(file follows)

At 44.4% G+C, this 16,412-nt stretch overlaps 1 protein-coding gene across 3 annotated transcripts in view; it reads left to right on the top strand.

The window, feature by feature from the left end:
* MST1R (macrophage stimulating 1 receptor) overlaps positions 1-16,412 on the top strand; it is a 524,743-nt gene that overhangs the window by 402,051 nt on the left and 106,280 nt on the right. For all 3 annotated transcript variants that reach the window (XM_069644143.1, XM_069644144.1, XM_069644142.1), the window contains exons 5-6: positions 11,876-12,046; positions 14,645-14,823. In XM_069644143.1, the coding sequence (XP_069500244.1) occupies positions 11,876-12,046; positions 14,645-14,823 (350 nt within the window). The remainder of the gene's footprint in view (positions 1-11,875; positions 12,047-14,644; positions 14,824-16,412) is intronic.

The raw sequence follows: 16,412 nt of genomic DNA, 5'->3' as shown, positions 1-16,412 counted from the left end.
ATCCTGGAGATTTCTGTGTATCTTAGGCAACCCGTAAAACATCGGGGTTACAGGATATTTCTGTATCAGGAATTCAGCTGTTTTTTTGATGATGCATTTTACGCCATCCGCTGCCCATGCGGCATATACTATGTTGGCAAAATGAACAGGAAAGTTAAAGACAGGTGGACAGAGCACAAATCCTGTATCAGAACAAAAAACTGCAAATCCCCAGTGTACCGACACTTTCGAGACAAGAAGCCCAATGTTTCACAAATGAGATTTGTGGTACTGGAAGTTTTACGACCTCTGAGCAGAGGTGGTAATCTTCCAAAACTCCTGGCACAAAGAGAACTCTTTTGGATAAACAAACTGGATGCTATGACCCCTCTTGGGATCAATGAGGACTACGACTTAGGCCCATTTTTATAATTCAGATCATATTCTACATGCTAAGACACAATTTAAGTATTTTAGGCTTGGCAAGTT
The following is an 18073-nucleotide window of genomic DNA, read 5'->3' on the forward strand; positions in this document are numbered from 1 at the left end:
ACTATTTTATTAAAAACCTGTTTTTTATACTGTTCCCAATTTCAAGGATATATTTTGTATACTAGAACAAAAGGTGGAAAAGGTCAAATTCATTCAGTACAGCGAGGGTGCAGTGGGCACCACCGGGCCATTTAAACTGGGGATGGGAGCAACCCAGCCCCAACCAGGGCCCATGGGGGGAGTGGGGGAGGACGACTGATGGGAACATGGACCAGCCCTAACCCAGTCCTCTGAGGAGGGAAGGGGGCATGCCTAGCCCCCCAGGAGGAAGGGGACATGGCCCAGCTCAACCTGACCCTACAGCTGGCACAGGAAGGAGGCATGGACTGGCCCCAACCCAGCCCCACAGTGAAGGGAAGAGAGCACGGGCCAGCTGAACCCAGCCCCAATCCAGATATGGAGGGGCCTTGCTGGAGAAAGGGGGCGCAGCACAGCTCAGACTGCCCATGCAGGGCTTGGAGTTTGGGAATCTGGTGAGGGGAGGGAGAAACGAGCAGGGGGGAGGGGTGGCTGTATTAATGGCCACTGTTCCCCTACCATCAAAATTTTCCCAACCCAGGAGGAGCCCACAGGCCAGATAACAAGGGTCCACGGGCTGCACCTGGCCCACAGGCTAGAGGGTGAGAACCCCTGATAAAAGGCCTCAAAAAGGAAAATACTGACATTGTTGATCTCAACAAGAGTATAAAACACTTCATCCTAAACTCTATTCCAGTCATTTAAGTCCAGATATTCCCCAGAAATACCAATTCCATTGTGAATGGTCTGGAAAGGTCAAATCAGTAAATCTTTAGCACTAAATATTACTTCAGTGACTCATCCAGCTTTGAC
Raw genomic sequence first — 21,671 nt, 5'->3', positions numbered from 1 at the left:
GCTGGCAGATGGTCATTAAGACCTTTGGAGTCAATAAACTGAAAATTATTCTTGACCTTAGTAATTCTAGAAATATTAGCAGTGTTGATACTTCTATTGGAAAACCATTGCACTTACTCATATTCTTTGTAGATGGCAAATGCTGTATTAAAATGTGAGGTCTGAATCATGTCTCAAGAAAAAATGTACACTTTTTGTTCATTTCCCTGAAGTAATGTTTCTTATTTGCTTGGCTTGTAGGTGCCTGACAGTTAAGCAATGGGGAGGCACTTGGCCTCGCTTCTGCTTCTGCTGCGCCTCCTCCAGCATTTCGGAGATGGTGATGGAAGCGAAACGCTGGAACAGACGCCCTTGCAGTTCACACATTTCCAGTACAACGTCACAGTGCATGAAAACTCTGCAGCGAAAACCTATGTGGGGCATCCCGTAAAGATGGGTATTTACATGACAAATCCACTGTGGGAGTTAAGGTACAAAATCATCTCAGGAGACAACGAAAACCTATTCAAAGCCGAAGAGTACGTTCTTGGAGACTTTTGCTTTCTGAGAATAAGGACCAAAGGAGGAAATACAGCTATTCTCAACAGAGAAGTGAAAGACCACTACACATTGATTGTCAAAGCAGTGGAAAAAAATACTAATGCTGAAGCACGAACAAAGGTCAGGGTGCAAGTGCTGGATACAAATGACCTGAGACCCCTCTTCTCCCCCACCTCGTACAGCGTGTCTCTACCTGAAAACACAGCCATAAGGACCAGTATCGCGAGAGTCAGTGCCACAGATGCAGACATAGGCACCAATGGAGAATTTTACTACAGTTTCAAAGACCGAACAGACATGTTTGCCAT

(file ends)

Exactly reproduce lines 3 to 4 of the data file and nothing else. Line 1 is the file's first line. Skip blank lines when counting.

* MST1R (macrophage stimulating 1 receptor) overlaps positions 1-16,412 on the top strand; it is a 524,743-nt gene that overhangs the window by 402,051 nt on the left and 106,280 nt on the right. For all 3 annotated transcript variants that reach the window (XM_069644143.1, XM_069644144.1, XM_069644142.1), the window contains exons 5-6: positions 11,876-12,046; positions 14,645-14,823. In XM_069644143.1, the coding sequence (XP_069500244.1) occupies positions 11,876-12,046; positions 14,645-14,823 (350 nt within the window). The remainder of the gene's footprint in view (positions 1-11,875; positions 12,047-14,644; positions 14,824-16,412) is intronic.

The raw sequence follows: 16,412 nt of genomic DNA, 5'->3' as shown, positions 1-16,412 counted from the left end.